fireNapaBut beautiful country, old buildings, tree-canopied streets, some picturesque old rock wineries and quaint downtowns – Napa, Sonoma, Petaluma, Calistoga, Sebastopol, Stornetta’s Dairy, the bag mill, McNear’s grain elevator – I hoped that nothing would ever come along to alter it…..

C’mon back in a while, we’ll ride Highway 40 or walk the Truckee’s banks – I never know ‘til I start writing

POSTSCRIPT: I WAS REMINDED THAT MY “LITTLE SISTER MARILYNN” REFERRED TO AS “NOW OLD ENOUGH TO RIDE IN THE CAR SEAT,” RETURNED TO NAPA AFTER COLLEGE AND, WITH HUSBAND ERIC, TAUGHT IN THE NAPA COUNTY SCHOOL DISTRICT FOR OVER 30 YEARS!

Napa schoolhouse photo credit AP

Photo Stornetta’s Dairy courtesy Joe Fazio

A Grand day at Ralston Foods

Pilots enroute to Reno’s airport used to call tower, “Piper XXX abeam the checkerboard for landing.” And the tower knew exactly where to find Piper X-ray. This was written when the Ralston checkerboard still adorned the building’s silo on East Greg Street. Its name is different, the checkerboard’s gone, and George Smith, the Guru of Grain is nearing retirement. Here’s the story of that building and its function:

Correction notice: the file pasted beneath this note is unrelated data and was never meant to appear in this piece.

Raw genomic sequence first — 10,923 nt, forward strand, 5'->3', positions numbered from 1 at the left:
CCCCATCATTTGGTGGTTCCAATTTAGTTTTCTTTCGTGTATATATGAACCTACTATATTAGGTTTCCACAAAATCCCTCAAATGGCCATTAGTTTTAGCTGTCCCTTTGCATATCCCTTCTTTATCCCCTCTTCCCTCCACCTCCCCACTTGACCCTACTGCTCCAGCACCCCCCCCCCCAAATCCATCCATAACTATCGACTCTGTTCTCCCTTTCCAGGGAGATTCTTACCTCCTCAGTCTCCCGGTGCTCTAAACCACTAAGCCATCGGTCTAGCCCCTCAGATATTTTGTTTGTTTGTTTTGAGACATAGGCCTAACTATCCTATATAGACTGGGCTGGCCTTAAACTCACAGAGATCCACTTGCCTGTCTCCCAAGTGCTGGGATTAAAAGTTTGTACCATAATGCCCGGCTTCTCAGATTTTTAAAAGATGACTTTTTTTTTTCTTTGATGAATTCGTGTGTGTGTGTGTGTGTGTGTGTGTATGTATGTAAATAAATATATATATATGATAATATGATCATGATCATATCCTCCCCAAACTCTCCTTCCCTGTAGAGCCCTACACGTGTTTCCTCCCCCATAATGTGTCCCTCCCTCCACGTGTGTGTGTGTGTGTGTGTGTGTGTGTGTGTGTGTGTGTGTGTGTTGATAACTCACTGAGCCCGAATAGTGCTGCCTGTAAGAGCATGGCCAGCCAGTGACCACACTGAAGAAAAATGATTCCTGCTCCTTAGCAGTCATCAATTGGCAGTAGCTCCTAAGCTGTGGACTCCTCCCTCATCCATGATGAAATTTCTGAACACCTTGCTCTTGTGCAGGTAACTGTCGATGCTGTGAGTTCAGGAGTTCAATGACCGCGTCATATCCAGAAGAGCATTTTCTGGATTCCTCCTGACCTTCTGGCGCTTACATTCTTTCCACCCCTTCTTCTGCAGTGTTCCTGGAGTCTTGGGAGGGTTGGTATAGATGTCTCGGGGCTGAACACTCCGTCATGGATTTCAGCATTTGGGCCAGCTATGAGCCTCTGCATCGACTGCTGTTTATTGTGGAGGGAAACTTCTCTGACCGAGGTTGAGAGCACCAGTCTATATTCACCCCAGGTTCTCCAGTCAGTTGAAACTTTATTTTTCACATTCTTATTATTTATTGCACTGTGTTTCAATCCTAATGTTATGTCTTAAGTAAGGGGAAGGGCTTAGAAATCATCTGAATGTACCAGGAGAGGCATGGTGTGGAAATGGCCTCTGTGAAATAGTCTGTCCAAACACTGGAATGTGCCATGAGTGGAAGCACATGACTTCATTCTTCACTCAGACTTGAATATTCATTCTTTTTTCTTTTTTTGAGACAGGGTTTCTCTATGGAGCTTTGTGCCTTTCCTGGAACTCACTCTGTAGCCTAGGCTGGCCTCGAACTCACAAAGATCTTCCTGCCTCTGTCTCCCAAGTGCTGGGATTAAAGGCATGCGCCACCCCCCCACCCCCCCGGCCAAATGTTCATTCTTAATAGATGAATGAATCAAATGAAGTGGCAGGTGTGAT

Inside what might be the only building in town where an employee could drown in a 200-gallon drum of clover honey, 150 souls have worked together for 1,000 straight days as of last Wednesday, often 24 hours each day, without incurring an injury grievous enough to necessitate any lost time, let alone killing one another.